Montenegro: New Government, But No Progress on War Crime Probes – Balkan Insight

Posted: December 29, 2021 at 10:24 am

For the first time in the countrys history, government representatives were present at ceremonies to commemorate wartime crimes.

In May, Interior Ministry and police officials attended the commemoration of the anniversary of the deportation of at least 66 Bosniak refugees and some ethnic Serbs from the Montenegrin town of Herzeg Novi in 1992.

The Bosniaks and Serbs were illegally detained and brought to the police headquarters in Herceg Novi, near the border with Bosnia and Herzegovina, from where they were deported on buses to Bosnian Serb-controlled territory. They were then detained in camps and only a few survived.

In July, Montenegrin Deputy Prime Minister Dritan Abazovic and President Milo Djukanovic attended the annual genocide commemoration ceremony in Srebrenica, and in October, Foreign Minister Djordje Radulovic and his Croatian counterpart Gordan Grlic laid a wreath at the Morinj wartime detention camp near the coastal town of Kotor, where Croatians captured on the battlefield were held from 1991 to 1993.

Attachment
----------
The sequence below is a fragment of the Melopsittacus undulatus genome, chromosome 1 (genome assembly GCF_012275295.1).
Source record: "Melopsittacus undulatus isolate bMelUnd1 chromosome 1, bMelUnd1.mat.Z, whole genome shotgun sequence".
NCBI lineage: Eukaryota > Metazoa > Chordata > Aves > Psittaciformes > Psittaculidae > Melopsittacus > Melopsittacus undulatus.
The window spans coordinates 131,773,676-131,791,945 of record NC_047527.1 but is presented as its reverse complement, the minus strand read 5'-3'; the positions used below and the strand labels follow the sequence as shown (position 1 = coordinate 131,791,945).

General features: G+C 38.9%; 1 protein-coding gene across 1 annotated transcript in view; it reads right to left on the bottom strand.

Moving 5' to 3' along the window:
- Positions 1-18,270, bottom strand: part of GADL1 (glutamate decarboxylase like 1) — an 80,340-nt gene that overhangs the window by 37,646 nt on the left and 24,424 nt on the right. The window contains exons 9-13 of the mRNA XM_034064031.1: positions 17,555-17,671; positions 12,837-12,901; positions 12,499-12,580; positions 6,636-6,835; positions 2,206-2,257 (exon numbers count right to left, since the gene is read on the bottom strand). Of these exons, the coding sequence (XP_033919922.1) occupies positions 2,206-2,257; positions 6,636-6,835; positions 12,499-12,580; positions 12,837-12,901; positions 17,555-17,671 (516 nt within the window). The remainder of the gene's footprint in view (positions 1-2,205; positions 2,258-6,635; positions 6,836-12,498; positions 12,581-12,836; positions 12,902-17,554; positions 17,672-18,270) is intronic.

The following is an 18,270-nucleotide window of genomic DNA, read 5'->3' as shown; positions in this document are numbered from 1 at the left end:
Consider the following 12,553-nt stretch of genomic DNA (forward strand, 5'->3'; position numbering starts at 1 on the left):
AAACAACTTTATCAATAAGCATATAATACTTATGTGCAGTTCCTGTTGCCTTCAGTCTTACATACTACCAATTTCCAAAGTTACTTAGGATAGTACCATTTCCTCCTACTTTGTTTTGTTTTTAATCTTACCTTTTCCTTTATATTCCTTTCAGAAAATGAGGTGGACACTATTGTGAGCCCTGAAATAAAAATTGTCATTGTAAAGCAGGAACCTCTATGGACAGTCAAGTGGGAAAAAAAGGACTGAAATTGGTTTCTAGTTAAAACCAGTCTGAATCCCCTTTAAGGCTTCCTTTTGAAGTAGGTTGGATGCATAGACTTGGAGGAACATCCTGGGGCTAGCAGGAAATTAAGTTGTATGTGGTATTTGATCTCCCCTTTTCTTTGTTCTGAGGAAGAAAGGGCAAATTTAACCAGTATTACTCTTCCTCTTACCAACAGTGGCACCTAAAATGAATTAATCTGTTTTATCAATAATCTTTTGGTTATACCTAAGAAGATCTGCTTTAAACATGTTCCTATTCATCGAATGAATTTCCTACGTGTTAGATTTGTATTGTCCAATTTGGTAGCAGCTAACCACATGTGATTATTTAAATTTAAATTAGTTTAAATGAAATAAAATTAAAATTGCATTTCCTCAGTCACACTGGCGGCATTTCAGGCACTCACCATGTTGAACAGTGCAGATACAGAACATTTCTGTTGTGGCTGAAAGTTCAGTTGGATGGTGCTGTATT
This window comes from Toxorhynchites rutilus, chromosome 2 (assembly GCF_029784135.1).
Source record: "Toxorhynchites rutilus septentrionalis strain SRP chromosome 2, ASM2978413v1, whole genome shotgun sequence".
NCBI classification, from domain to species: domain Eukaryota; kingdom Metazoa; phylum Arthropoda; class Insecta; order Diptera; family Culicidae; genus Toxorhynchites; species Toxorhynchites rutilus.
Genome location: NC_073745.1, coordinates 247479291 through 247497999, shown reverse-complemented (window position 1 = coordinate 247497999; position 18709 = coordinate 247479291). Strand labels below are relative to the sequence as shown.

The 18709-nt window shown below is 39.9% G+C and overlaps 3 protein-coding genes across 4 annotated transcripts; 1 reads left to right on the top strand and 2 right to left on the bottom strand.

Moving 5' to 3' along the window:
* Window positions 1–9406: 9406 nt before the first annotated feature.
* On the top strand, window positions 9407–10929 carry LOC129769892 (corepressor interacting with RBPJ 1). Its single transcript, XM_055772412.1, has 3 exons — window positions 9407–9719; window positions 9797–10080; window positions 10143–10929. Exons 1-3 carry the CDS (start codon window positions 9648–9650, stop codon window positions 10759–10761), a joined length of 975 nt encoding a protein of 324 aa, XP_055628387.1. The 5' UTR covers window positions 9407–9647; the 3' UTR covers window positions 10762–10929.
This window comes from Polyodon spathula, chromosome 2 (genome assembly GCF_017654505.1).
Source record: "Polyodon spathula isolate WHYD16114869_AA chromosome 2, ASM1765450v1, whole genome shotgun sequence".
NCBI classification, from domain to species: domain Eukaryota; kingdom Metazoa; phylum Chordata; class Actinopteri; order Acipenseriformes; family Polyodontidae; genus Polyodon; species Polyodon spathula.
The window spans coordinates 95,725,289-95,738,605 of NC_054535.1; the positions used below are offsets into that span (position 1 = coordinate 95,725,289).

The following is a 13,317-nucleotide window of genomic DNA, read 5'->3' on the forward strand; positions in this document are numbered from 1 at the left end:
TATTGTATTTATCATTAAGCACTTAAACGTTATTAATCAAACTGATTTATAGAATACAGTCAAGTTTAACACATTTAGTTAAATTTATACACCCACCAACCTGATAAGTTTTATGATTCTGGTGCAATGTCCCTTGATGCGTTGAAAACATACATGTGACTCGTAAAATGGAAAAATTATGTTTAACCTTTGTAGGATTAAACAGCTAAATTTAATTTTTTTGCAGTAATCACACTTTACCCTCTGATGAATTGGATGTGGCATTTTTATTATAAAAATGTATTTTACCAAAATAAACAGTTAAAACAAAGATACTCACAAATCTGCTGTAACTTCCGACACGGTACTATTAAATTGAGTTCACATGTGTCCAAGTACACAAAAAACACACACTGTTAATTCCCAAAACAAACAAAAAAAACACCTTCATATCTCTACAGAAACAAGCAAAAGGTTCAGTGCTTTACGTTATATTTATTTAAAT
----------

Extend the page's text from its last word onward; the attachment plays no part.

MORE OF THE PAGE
But Gorjanc Prelevic said that the new government needs to take a comprehensive approach to deal with the past.

Although there have been positive developments, such as the removal of the Minister of Justice and Human and Minority Rights, Vladimir Leposavic, for denying the Srebrenica genocide, and the laying of wreaths at the Morinj camp, a more serious, systematic commitment to dealing with the past is lacking. Such a commitment could make prosecutors take their war crimes obligations more seriously, said Gorjanc Prelevic.

Leposavic was dismissed by parliament in June after he expressed doubts about the Hague Tribunals rulings classifying the 1995 Srebrenica massacres by Bosnian Serb forces as genocide.

Leposavics dismissal was supported by the votes of opposition MPs and lawmakers from the Black on White coalition, which is part of the ruling majority. The other two blocs in the ruling majority, For the Future of Montenegro and Peace is Our Nation, did not support the dismissal.

Leposavic, a pro-Serbian politician, insisted he was not denying the Srebrenica genocide but only expressing his general position that the Hague court was not legitimate because it had destroyed evidence about the alleged trafficking of the organs of Serb civilians in Kosovo.

On the same day as Leposavic was sacked, the Montenegrin parliament also adopted a resolution condemning public denial of the Srebrenica genocide and calls on state institutions to investigate and prosecute war crimes.

The largest bloc in the ruling majority, For the Future of Montenegro, voted against the resolution, calling it a provocation against the countrys Serbs.

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Montenegro: New Government, But No Progress on War Crime Probes - Balkan Insight

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